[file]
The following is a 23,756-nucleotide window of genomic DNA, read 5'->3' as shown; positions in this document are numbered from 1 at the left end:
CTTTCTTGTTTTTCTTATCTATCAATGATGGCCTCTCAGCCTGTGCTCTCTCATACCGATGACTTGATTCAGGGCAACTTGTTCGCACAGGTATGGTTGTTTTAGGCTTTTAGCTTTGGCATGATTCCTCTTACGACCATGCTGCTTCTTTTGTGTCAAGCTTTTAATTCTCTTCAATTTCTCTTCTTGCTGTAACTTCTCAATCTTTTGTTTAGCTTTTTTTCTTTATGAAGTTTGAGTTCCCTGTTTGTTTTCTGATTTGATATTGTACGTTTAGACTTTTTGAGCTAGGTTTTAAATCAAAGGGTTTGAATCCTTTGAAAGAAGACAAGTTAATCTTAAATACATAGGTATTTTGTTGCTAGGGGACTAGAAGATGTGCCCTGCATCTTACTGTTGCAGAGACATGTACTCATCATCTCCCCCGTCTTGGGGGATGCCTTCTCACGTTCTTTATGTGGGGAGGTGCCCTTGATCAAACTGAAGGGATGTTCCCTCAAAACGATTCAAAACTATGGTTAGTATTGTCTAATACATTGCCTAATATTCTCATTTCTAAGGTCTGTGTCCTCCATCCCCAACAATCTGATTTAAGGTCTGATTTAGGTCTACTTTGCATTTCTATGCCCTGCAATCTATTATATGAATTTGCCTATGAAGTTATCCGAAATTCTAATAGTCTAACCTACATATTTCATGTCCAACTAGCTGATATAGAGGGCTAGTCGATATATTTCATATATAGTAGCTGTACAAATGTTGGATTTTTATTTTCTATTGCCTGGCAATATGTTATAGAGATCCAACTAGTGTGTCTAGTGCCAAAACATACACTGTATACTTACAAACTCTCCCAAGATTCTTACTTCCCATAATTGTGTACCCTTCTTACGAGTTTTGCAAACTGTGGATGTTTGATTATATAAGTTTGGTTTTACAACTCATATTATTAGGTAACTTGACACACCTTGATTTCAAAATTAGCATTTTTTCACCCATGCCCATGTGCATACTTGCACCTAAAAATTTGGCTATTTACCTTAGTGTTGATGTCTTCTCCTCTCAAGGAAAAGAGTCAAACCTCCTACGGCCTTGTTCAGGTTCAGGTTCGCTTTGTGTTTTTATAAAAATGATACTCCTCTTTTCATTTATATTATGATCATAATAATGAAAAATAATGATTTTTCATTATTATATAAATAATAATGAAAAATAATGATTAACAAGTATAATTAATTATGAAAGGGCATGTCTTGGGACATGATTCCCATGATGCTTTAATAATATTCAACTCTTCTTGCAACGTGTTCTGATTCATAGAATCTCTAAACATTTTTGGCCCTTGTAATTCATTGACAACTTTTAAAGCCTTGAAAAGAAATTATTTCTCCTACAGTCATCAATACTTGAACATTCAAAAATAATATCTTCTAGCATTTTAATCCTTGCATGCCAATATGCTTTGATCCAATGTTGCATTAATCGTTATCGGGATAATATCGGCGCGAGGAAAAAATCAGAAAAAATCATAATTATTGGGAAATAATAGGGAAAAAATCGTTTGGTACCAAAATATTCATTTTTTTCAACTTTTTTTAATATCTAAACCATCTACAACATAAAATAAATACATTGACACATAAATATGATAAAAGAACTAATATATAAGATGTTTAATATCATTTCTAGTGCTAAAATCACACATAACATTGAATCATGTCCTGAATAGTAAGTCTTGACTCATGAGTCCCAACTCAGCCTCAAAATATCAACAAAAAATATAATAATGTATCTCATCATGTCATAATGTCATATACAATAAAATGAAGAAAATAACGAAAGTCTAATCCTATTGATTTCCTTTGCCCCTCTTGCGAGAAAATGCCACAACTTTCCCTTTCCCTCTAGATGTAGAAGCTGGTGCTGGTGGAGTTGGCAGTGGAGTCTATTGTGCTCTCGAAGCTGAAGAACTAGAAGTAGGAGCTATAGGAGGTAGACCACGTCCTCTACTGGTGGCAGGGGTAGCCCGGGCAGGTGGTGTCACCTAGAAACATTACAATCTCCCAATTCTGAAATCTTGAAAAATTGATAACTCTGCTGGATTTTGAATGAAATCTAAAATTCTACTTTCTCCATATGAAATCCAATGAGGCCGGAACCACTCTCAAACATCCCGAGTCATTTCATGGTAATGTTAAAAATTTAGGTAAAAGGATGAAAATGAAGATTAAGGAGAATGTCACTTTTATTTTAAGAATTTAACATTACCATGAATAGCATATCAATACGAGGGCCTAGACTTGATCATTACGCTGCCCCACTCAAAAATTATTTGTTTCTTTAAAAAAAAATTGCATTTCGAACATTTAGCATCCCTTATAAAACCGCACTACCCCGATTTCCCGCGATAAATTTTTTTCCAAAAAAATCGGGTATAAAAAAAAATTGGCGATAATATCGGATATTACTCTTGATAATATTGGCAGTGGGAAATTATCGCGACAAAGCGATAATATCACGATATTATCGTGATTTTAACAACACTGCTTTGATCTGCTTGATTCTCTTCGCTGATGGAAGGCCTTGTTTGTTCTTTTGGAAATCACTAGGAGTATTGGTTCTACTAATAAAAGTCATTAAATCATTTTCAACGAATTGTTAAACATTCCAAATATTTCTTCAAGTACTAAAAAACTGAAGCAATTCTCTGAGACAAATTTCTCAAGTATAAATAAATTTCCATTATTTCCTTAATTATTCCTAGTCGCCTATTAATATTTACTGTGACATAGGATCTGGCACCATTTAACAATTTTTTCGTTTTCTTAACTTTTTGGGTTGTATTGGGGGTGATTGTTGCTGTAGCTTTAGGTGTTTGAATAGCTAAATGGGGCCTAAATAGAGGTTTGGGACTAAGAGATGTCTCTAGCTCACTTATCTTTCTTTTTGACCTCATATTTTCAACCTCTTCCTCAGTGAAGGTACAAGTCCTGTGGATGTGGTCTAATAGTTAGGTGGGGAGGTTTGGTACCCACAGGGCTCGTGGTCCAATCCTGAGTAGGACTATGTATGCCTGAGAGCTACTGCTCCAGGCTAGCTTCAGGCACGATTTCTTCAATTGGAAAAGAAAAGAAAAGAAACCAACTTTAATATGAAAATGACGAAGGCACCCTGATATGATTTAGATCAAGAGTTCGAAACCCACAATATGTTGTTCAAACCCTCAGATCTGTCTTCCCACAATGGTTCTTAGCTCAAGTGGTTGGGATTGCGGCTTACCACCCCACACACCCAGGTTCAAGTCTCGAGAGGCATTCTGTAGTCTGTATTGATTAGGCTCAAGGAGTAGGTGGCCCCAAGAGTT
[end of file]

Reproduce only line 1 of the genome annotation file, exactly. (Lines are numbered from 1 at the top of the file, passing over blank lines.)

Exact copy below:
The following is a 23,756-nucleotide window of genomic DNA, read 5'->3' as shown; positions in this document are numbered from 1 at the left end: